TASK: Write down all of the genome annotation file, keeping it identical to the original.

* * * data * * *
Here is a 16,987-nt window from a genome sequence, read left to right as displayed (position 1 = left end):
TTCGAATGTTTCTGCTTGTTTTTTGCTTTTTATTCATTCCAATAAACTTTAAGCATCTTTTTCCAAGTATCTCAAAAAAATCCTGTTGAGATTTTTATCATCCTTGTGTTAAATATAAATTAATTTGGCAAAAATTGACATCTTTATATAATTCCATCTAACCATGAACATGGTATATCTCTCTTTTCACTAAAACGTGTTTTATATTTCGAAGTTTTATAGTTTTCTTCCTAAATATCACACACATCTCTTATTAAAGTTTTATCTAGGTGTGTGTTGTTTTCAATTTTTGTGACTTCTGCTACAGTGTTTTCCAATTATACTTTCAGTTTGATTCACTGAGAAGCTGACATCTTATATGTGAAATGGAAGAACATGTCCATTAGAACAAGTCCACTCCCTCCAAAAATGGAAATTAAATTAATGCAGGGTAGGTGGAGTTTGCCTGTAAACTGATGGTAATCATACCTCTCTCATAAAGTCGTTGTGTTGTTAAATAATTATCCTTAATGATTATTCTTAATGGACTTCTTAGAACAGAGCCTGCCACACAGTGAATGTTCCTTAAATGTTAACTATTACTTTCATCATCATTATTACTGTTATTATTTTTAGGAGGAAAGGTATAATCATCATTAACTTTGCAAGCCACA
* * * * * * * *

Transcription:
Here is a 16,987-nt window from a genome sequence, read left to right as displayed (position 1 = left end):
TTCGAATGTTTCTGCTTGTTTTTTGCTTTTTATTCATTCCAATAAACTTTAAGCATCTTTTTCCAAGTATCTCAAAAAAATCCTGTTGAGATTTTTATCATCCTTGTGTTAAATATAAATTAATTTGGCAAAAATTGACATCTTTATATAATTCCATCTAACCATGAACATGGTATATCTCTCTTTTCACTAAAACGTGTTTTATATTTCGAAGTTTTATAGTTTTCTTCCTAAATATCACACACATCTCTTATTAAAGTTTTATCTAGGTGTGTGTTGTTTTCAATTTTTGTGACTTCTGCTACAGTGTTTTCCAATTATACTTTCAGTTTGATTCACTGAGAAGCTGACATCTTATATGTGAAATGGAAGAACATGTCCATTAGAACAAGTCCACTCCCTCCAAAAATGGAAATTAAATTAATGCAGGGTAGGTGGAGTTTGCCTGTAAACTGATGGTAATCATACCTCTCTCATAAAGTCGTTGTGTTGTTAAATAATTATCCTTAATGATTATTCTTAATGGACTTCTTAGAACAGAGCCTGCCACACAGTGAATGTTCCTTAAATGTTAACTATTACTTTCATCATCATTATTACTGTTATTATTTTTAGGAGGAAAGGTATAATCATCATTAACTTTGCAAGCCACA